Sea Bags, a manufacturing company in Portland, Maine, offers all the benefits of a perfect job, and that is exactly the way owners Hanna Kubiak and Beth Shissler planned it. Both grew up in a small-town Maine environment, had their time in big city corporate careers, and decided to make a radical change and do what is often thought impossible.
In 1999, Hannah Kubiak looked at the bags her dad had been making out of canvas and found a better material—used sails from the local sailboats. These sails were being thrown way when they became too worn. Hannah tried cutting them into shapes for carry-all bags. As she saw it, she’d give this wonderful material a second chance. Her business grew and in 2003 she met Beth Shissler, after which Hannah started selling on a wholesale basis to Beth who bought them for her mother’s small shop.
As Beth and Hannah’s manufacturing and buying partnership grew, they realized that they had shared values regarding business. In 2004, they started Sea Bags together. Beth had been working in the corporate world, but she says they have a saying: “We all come home to Maine.” The state lends itself to recycling and to entrepreneurs, Beth says.
In their business model, one of the missions was to keep manufacturing and production jobs in Maine, to provide career opportunities to the people in town so they wouldn’t have to do what Beth and Hannah had done—leave Maine to find a career. The other two legs of their business model were to operate in an eco-friendly way and to support the local community. So, they hire local people to work in the shop and, additionally, have a program to work with released women prison inmates, giving them a second chance.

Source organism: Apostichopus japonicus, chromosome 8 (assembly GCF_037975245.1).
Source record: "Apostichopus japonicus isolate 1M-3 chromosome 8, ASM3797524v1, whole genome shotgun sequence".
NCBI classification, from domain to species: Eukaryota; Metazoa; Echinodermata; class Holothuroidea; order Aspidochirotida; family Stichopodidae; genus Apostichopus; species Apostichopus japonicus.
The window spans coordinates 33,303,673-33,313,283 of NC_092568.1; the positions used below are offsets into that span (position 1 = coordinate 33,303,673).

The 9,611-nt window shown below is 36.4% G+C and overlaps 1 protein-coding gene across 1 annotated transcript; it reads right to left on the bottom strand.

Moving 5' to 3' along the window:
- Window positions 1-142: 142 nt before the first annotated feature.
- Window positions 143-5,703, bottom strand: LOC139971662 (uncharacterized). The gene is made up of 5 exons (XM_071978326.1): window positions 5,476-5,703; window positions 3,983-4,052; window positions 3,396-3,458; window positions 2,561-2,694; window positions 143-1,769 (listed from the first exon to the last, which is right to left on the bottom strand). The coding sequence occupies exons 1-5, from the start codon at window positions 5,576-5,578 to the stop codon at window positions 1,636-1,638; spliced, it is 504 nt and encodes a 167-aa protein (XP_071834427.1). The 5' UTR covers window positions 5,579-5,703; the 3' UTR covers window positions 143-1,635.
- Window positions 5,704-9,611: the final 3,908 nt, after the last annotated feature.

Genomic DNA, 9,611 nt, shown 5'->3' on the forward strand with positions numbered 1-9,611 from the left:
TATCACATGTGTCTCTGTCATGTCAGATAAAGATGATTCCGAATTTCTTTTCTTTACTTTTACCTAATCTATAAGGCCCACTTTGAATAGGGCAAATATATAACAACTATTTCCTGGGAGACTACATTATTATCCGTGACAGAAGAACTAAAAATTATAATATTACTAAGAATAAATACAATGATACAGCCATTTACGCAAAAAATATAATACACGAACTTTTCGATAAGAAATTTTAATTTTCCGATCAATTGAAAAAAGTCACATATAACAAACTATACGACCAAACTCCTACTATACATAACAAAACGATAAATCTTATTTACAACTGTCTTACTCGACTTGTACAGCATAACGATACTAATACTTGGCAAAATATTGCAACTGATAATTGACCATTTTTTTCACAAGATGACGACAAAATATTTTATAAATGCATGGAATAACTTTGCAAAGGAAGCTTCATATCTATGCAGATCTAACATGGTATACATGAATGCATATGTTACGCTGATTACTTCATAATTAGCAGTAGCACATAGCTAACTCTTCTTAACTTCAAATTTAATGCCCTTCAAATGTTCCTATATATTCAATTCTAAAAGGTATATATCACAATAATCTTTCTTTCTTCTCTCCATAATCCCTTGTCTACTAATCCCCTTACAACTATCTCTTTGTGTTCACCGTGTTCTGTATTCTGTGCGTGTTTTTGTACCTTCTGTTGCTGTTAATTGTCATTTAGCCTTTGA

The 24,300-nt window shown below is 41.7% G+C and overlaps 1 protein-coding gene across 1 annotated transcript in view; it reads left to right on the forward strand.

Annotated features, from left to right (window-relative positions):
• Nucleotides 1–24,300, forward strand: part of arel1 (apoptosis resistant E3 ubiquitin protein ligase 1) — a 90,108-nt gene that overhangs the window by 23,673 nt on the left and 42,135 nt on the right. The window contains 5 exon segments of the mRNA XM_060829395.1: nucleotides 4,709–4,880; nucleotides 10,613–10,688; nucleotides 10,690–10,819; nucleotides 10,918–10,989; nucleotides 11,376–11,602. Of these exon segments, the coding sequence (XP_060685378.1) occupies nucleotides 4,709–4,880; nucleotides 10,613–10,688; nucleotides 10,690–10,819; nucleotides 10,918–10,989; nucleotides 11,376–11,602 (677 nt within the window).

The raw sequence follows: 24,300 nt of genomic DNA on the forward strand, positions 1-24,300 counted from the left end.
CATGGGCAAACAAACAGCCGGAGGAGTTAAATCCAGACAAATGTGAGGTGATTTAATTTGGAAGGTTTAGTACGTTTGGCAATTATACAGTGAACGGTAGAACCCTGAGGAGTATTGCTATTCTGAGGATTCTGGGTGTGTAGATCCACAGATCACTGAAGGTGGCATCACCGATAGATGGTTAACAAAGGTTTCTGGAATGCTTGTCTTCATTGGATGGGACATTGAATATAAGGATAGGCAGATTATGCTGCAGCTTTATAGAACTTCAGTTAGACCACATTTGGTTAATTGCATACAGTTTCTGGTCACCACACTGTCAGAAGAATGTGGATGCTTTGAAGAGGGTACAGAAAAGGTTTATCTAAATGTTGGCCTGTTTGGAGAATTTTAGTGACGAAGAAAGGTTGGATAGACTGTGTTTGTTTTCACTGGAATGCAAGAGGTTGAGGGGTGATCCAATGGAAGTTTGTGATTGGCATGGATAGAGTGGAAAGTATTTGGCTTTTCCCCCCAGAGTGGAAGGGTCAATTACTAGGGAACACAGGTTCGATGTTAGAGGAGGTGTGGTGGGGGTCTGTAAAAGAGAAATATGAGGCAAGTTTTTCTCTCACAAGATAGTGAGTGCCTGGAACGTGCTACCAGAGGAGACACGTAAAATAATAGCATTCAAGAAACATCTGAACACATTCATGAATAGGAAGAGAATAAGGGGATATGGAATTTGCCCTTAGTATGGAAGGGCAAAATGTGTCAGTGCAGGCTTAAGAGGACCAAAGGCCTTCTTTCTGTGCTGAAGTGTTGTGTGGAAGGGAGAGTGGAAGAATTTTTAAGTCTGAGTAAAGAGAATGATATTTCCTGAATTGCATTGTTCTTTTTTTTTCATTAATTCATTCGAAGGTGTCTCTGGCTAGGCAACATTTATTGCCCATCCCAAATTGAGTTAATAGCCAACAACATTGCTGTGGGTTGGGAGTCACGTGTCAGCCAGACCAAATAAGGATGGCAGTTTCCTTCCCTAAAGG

The company’s sourcing is sustainable because they use worn-out sails, a supply that will be constantly renewed as sails wear out. Going even further, they find uses for the scraps, recycling even more and cutting down on trash that would otherwise be going to landfills.
Committed to supporting the local community, they write into their budget each year a set timeframe during which they produce their “Pink Ribbon Bag.” The proceeds go to the Maine Cancer Foundation.
Having learned to sail when they were young, they wanted to share that ability with children who otherwise would not be able to learn—so they set up a Sailing Scholarship, which they also support. And they had a special project supporting the women’s “Team 7,” a three-woman team competing in the Olympics. They raised $20,000 by selling bags autographed by the team.
Their business now is marketed over the Internet and in wholesale outlets and at their local shop, which is positioned so that people strolling by can stop in and watch. It also offers great products for tourists to take home for gifts.
They have received recognition from the region’s Convention Center for bringing people in to the area. They have been careful to manage their growth so that the business can develop into a year-round operation and they can keep their employees busy for the whole year. All in all, these women have achieved great success in being able to get what they really wanted by climbing down the corporate ladder.
For more information please go to www.seabags.com or call 888-210-4244.